Through Hong Kong protests, social media has become a battleground

How protestors and the Chinese government alike are using online platforms to garner support

Social media has played an important role for both the Hong Kong protestors and the Chinese government throughout the Hong Kong protests.
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For the last five months, Hong Kong has experienced some of the largest protests in its history. Now, the battle is no longer taking place solely in the streets of Hong Kong—it’s moving onto social media.

Demonstrations that began because of a controversial extradition bill have turned into a larger pro-democracy fight for Hong Kong’s autonomy from China. Over the course of these conflicts, social media has played a more apparent role in the organization of communication within and beyond the two sides. Both demonstrators and the Chinese authorities have turned to social media to fight for the public’s support.

What are the protests about?

The Hong Kong protests began because of proposed amendments to an extradition bill which would allow police to detain or extradite a person arrested in Hong Kong to face trial in places Hong Kong doesn’t have extradition agreements with, like mainland China.

Critics see the proposed amendments as a way for the Chinese government to secure more control in Hong Kong.

These amendments would give the Chief Executive of Hong Kong—appointed by the Chinese government—the authority to decide if a suspected criminal should be extradited to another country, regardless of whether or not Hong Kong has an extradition agreement with that country.

Many feel the bill would undermine the autonomy of Hong Kong and the civil and humanitarian rights of its people. This bill has sparked a debate on the future of Hong Kong and its relationship with China.

Demonstrations challenging the bill started as early as March of 2019, but recently, they’ve become violent.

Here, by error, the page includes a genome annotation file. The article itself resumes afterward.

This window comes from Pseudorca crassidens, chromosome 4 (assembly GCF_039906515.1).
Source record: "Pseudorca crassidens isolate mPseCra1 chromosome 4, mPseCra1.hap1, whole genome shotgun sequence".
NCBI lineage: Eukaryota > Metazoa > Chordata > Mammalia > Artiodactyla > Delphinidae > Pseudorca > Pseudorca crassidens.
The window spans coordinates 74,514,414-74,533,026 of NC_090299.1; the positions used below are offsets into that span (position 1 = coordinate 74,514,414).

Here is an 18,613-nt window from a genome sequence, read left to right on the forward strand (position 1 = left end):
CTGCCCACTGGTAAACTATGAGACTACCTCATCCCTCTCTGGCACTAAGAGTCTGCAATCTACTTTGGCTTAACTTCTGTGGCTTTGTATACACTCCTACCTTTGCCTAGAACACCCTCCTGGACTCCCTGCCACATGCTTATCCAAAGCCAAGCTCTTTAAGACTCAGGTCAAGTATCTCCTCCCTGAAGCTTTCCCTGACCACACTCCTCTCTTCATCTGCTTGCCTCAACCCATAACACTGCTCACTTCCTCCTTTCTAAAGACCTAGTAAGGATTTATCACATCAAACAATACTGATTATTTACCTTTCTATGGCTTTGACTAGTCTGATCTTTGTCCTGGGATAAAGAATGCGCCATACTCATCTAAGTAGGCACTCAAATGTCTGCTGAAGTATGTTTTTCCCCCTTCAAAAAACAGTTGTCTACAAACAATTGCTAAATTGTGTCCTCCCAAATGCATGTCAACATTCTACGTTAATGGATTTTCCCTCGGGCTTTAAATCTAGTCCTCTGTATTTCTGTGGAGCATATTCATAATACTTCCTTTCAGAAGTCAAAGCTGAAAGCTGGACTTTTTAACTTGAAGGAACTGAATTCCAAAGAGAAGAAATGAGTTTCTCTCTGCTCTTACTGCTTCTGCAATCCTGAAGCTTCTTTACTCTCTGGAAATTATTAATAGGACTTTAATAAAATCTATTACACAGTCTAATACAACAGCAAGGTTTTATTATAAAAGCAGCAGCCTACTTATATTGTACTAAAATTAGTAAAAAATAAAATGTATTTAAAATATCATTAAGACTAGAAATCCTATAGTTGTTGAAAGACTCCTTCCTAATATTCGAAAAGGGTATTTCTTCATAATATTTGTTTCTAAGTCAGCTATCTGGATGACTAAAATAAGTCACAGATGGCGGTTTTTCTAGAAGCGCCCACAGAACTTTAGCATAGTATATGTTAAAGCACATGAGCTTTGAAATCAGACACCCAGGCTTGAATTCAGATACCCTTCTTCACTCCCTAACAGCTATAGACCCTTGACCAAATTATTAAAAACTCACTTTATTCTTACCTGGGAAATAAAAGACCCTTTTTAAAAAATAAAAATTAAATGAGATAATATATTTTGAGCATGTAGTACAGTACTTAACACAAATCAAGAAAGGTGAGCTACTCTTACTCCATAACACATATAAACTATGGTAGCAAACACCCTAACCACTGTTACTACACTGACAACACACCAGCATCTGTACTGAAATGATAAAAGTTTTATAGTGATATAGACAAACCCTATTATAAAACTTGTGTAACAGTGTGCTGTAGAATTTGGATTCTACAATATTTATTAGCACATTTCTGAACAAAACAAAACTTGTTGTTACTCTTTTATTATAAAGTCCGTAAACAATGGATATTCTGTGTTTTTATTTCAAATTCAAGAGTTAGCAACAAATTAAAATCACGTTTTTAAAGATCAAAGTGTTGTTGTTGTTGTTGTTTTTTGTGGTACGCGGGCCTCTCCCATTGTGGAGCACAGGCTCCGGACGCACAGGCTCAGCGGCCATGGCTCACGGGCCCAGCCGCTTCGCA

In June, a peaceful protest that drew roughly one million people made history as one of the biggest protests the region had ever seen. However, the stand-offs between protesters and the police quickly became physically aggressive.  

The role of social media for protesters

Many activists and demonstrators have remained anonymous to avoid arrest or retribution, using social media as a way to spread information and mobilize protesters.

In an effort to share Hong Kong’s situation and the increased police presence at protests, people in Hong Kong are sharing pictures and videos on social media outlets like Facebook and Twitter. Videos of police brutality and pictures of injured protesters, like a widely circulated image of a bleeding female volunteer whose eye was injured by police, have helped demonstrators gain support.

Media outlets and people all over the world have joined them in helping to share news of the protester’s struggles to Western media. Facebook, Twitter and Instagram have been used to share news, pictures and messages of support with hashtags like #FightForHongKong.

The role of social media for the Chinese government

The Chinese government has also been using social media as a tool to gain support, hoping instead to quash the demonstrations.

A combination of Chinese media platforms and fake propaganda accounts have been used to portray Hong Kong’s protests as riots caused by terrorists manipulated by radical Western forces. These media outlets have paid for ads on Facebook and Twitter and created fake accounts to influence public perception of the protests.

They’ve released pictures of military vehicles waiting on standby near the Hong Kong border for protesters and videos of demonstrators disturbing public transit.

This has sparked a movement supported by Chinese-state media outlets, Chinese celebrities, and everyday people denouncing the protesters and supporting the Hong Kong police. 

Misinformation, regulation and censoring

Amid increased pressure and scrutiny from the United States government, the European Council, and the international community, social media giants like Facebook and Twitter have proactively begun to crack down on the spreading of misinformation by the Chinese government.

China criticized these actions, arguing their right to disseminate their point of view. The Chinese Ministry of Foreign Affairs sent out a 42-page outline of Beijing’s side of the story to Western media outlets like The Wall Street Journal and Bloomberg.

When it comes to this social media battle, the Chinese authorities clearly have the upper hand, because social media content in mainland China is heavily regulated and censored. However, the use of social media campaigns has helped demonstrators spread news to the Western public and gain international support.

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